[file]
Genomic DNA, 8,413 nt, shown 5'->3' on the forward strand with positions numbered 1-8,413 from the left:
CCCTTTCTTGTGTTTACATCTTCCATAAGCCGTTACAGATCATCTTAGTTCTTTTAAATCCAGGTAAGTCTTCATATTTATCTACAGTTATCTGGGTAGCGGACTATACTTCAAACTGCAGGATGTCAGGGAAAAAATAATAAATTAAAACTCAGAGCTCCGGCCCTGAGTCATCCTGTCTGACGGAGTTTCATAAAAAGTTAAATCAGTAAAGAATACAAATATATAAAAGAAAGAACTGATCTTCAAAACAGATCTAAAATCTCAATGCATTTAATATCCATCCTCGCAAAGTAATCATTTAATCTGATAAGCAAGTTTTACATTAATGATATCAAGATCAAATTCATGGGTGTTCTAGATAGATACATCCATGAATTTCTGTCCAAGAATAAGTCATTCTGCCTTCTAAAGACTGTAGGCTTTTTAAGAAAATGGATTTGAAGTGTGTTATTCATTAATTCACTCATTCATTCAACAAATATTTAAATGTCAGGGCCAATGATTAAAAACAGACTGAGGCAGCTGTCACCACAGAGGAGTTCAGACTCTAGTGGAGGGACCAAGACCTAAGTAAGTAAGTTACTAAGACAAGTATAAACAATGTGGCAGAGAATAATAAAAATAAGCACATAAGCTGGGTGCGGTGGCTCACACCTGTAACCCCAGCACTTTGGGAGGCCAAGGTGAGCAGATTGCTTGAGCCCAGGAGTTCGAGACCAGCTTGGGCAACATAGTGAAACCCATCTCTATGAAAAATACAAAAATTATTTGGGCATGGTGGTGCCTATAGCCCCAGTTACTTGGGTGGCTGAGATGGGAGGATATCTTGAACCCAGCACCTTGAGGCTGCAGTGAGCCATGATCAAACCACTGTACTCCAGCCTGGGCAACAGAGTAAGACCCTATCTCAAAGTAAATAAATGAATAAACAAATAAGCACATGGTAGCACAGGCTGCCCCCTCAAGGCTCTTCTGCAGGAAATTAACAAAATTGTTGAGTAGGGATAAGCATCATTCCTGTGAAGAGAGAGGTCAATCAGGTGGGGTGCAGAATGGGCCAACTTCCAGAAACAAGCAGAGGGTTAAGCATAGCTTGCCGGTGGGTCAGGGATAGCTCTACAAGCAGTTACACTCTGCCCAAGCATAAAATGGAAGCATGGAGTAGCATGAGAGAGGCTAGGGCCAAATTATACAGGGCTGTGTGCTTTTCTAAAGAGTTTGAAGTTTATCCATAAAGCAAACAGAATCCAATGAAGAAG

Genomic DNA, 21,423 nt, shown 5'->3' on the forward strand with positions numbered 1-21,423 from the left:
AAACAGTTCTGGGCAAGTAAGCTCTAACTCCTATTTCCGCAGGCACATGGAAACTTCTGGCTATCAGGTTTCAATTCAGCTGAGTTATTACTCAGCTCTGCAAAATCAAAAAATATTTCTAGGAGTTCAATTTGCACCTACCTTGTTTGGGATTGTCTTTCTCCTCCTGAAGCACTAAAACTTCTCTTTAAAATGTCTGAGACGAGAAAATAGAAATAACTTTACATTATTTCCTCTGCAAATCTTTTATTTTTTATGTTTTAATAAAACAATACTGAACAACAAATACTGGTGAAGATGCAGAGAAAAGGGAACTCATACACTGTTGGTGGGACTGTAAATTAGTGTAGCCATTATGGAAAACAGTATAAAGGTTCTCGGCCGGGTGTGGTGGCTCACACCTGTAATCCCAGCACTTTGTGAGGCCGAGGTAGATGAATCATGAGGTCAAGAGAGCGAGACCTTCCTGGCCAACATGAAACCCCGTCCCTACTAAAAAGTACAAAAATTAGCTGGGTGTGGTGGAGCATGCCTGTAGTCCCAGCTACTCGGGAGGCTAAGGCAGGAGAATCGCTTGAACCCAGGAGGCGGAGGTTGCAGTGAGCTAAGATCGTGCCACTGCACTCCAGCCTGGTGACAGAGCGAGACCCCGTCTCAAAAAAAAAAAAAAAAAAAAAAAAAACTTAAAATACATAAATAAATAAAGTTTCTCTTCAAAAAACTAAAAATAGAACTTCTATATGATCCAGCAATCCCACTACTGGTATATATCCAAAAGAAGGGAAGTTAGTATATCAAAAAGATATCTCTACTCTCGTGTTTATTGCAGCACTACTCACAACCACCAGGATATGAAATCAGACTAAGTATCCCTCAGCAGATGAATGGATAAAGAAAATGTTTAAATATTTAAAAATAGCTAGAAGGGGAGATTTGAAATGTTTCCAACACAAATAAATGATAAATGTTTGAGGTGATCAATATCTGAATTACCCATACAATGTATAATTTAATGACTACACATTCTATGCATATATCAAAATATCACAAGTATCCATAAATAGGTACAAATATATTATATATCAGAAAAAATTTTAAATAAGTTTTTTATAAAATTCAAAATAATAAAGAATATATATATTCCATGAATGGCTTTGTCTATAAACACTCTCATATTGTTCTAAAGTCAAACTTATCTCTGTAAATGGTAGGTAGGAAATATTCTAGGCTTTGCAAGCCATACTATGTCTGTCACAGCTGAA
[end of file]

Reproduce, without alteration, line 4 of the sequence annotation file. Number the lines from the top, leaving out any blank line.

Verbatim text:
AAACAGTTCTGGGCAAGTAAGCTCTAACTCCTATTTCCGCAGGCACATGGAAACTTCTGGCTATCAGGTTTCAATTCAGCTGAGTTATTACTCAGCTCTGCAAAATCAAAAAATATTTCTAGGAGTTCAATTTGCACCTACCTTGTTTGGGATTGTCTTTCTCCTCCTGAAGCACTAAAACTTCTCTTTAAAATGTCTGAGACGAGAAAATAGAAATAACTTTACATTATTTCCTCTGCAAATCTTTTATTTTTTATGTTTTAATAAAACAATACTGAACAACAAATACTGGTGAAGATGCAGAGAAAAGGGAACTCATACACTGTTGGTGGGACTGTAAATTAGTGTAGCCATTATGGAAAACAGTATAAAGGTTCTCGGCCGGGTGTGGTGGCTCACACCTGTAATCCCAGCACTTTGTGAGGCCGAGGTAGATGAATCATGAGGTCAAGAGAGCGAGACCTTCCTGGCCAACATGAAACCCCGTCCCTACTAAAAAGTACAAAAATTAGCTGGGTGTGGTGGAGCATGCCTGTAGTCCCAGCTACTCGGGAGGCTAAGGCAGGAGAATCGCTTGAACCCAGGAGGCGGAGGTTGCAGTGAGCTAAGATCGTGCCACTGCACTCCAGCCTGGTGACAGAGCGAGACCCCGTCTCAAAAAAAAAAAAAAAAAAAAAAAAAACTTAAAATACATAAATAAATAAAGTTTCTCTTCAAAAAACTAAAAATAGAACTTCTATATGATCCAGCAATCCCACTACTGGTATATATCCAAAAGAAGGGAAGTTAGTATATCAAAAAGATATCTCTACTCTCGTGTTTATTGCAGCACTACTCACAACCACCAGGATATGAAATCAGACTAAGTATCCCTCAGCAGATGAATGGATAAAGAAAATGTTTAAATATTTAAAAATAGCTAGAAGGGGAGATTTGAAATGTTTCCAACACAAATAAATGATAAATGTTTGAGGTGATCAATATCTGAATTACCCATACAATGTATAATTTAATGACTACACATTCTATGCATATATCAAAATATCACAAGTATCCATAAATAGGTACAAATATATTATATATCAGAAAAAATTTTAAATAAGTTTTTTATAAAATTCAAAATAATAAAGAATATATATATTCCATGAATGGCTTTGTCTATAAACACTCTCATATTGTTCTAAAGTCAAACTTATCTCTGTAAATGGTAGGTAGGAAATATTCTAGGCTTTGCAAGCCATACTATGTCTGTCACAGCTGAA